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EVOO Decreases Waist Size and Burns Fat
There are paradoxes in nutrition, too, like extra virgin olive oil (EVOO). It’s a pure fat, a combination of monosaturated (73%), saturated (14%), and polyunsaturated (11%) oils. A tablespoon contains 119 calories. You’d think that drinking substantial amounts of it would go straight to your belly and love handles. But oddly enough, in reasonable amounts, EVOO acts in the opposite manner. Used correctly, it seems to reduce body fat and waist circumference, at least in overweight people. It helps lean people burn fat too, but through an entirely different mechanism.
Studies involving EVOO and fat loss
- Overweight women who supplemented their breakfast with 25 mL (approximately 1.7 tablespoons) of EVOO lost significantly more weight (80%) than women consuming an equal amount of soybean oil. The EVOO women also exhibited a reduction in blood pressure.
- Tracked more than 7,000 college students for two years and found that eating higher amounts of EVOO (by following a classic Mediterranean diet) didn’t lead to weight gain.
- Tracked 322 moderately obese subjects over two years. Those that followed a high-EVOO, Mediterranean diet lost nearly twice the weight as those that followed a low-fat diet.
- 23 subjects found that supplementing with EVOO for two months led to reduced body weight and reduced waist circumference.
- Tracked 49 subjects over two years found the EVOO supplementation led to increased brown adipose tissue (BAT) activity in lean but not overweight/obese subjects.
One theory is that the oleic acid in EVOO downregulates the production of an enzyme named SCD1, which favors weight loss. SCD1 deficient mice, for instance, consume 25% more food than normal mice but accumulate less fat and are thinner than their normal counterparts.
Another line of thinking is that metabolic syndrome is a “constellation of disturbances detrimentally affecting the metabolic homeostasis of an individual, where metabolic overload induces stress reactions, such as oxidative, inflammatory, organelle and cell hypertrophy, leading to a vicious cycle where environmental, genetic, and psychosocial factors interact through complex networks (Patti, et al., 2021).”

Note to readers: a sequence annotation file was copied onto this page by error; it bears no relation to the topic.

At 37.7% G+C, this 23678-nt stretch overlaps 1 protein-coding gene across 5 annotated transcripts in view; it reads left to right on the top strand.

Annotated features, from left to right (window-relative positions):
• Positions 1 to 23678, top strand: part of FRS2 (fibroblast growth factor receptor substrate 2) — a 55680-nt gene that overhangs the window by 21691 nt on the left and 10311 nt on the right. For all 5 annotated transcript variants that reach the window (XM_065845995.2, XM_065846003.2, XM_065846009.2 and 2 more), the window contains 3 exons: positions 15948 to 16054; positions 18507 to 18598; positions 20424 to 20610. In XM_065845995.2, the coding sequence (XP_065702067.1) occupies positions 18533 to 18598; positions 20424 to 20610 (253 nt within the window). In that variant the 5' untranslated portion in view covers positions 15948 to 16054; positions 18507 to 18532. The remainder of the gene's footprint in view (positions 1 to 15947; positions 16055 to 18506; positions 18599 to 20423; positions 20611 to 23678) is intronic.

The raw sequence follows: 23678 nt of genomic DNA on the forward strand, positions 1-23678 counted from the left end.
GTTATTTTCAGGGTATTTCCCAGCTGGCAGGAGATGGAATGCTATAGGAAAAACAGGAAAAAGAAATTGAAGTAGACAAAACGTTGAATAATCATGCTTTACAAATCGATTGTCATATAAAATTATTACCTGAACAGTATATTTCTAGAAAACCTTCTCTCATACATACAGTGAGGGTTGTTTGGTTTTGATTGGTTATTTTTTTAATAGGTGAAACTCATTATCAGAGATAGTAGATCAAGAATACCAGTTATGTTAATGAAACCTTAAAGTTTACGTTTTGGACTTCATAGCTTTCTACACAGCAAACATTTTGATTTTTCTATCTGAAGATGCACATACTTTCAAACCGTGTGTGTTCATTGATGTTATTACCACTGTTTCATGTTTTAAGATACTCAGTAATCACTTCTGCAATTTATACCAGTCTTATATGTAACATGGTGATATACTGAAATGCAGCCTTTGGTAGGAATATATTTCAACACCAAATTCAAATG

Anyhow, the thinking is that oleocanthal, the predominant polyphenol in EVOO (the one that causes your throat to burn when you swig it down), is a powerful non-steroidal anti-inflammatory, 9 mg. of which are equivalent to taking 90 mg. of ibuprofen. This anti-inflammatory effect mitigates the stress reactions mentioned above. This, in turn, somehow mitigates the severity of metabolic syndrome, leading to less fat gain or even fat loss in obese people.
But EVOO isn’t friendly to just clinically obese people. It seems to help lean people stay lean, or maybe even sculpt away some of their low (but still undesirable to them) levels of fat. It seems it does this because the oleic acid it contains can stimulate brown adipose tissue (BAT). BAT is a type of fat that’s more metabolically active than its white counterpart. Generally, it’s activated by exposure to cold or certain “adrenergic” drugs (those that mimic epinephrine or norepinephrine).
Say, for instance, you were somehow able to withstand sitting naked for extended periods in a room where the temperature was below 40 degrees Fahrenheit. You would likely start to shiver, which would trigger muscles to secrete a hormone that stimulates brown fat cells to use energy. Using more energy means that carbohydrates and fats are used as fuel, ultimately resulting in fat loss. EVOO mimics that shivering, hormone-secreting effect, at least in lean(er) people (fat people don’t have much brown fat).
How to Use EVOO
Now, no one is suggesting that EVOO is the key to slimness and rippliness. However, it appears to make those goals a little more easily attainable. So, if you’re at peace with the EVOO paradox and want to incorporate more of it into your diet, there are several easy ways to do it.
We recommend getting around 3 tablespoons of EVOO a day, perhaps evenly divided between breakfast, lunch, or dinner. I routinely add it to my morning oatmeal or my oat milk, protein powder, and mixed berry morning gruel.
And, even if you’re one of the two or three people in the world who isn’t necessarily interested in getting leaner, EVOO and olive oil, in general, confer many other health benefits that make taking it worthwhile.